With the seat vacant and the filing deadline passed, the Executive Committee of the Republican Party of Texas will have to choose its preference for a candidate to take on Lampson. However, Republican Gov. Rick Perry will likely call a special election to fill the vacancy before the November vote, though it could remain empty until then.
DeLay's concern about the potential loss of a Houston-area seat long in Republican hands reflected a deeper worry among GOP strategists. After a dozen years in the majority, they face a strong challenge from Democrats this fall, at a time when Bush's public support is sagging and when the Abramoff scandal has helped send congressional approval ratings tumbling.
DeLay had held leadership posts since the Republicans won control of the House in a 1994 landslide. At first, he had to muscle his way to the table, defeating then-Speaker Newt Gingrich's handpicked candidate to become whip.
But DeLay quickly established himself as a forceful presence — earning a nickname as "The Hammer" — and he easily became majority leader when the spot opened up.
He supported tax cuts, limits on abortions, looser government regulation of business and other items on the conservative agenda, and he rarely backed down.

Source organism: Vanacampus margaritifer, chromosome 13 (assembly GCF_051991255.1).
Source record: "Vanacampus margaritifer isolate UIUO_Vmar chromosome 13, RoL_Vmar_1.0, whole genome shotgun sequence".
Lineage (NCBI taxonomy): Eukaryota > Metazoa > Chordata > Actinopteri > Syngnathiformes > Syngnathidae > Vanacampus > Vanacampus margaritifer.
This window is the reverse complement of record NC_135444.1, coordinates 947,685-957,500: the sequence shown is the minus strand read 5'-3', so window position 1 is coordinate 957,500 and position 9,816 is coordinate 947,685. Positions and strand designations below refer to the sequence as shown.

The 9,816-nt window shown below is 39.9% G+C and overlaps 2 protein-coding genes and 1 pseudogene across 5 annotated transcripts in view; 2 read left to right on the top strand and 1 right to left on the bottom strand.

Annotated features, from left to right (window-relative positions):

"I don't see myself as 'the Hammer,' that's a nickname given to me by The Washington Post. People that know me know that I am passionate about what I believe in, I'm passionate about the conservative movement in this country. I'm passionate about the Republican Party, and I'm very passionate about my constituents," he told FOX News.
DeLay wielded political power by generating millions of dollars in campaign cash for the Republican Party. He was the driving force behind President Clinton's impeachment in 1999, weeks after Republicans lost seats at the polls in a campaign in which they tried to make an issue of Clinton's personal behavior.
His trademark aggressiveness helped drive the 2002 Republican win of the state Legislature and led to its redrawing Texas' congressional district boundaries to increase the number of U.S. congressional seats in GOP hands.
The gambit succeeded, but DeLay was soon caught up in an investigation involving the use of corporate funds in the campaigns of legislators who had participated in the redistricting.
He attacked prosecutor Earle as an "unabashed partisan zealot," and said numerous times he hoped to clear himself of the charges quickly and renew his claim to the majority leader's office.
The trial has yet to begin, but DeLay said he hasn't given up the idea of turning the tables on Earle and filing a lawsuit claiming his civil rights had been violated.
"Unfortunately, it is hard to hold a rogue DA accountable," he told FOX News Talk's "The Tony Snow Show." "Only thing you can do is send a Texas Ranger after him."
The Associated Press contributed to this report.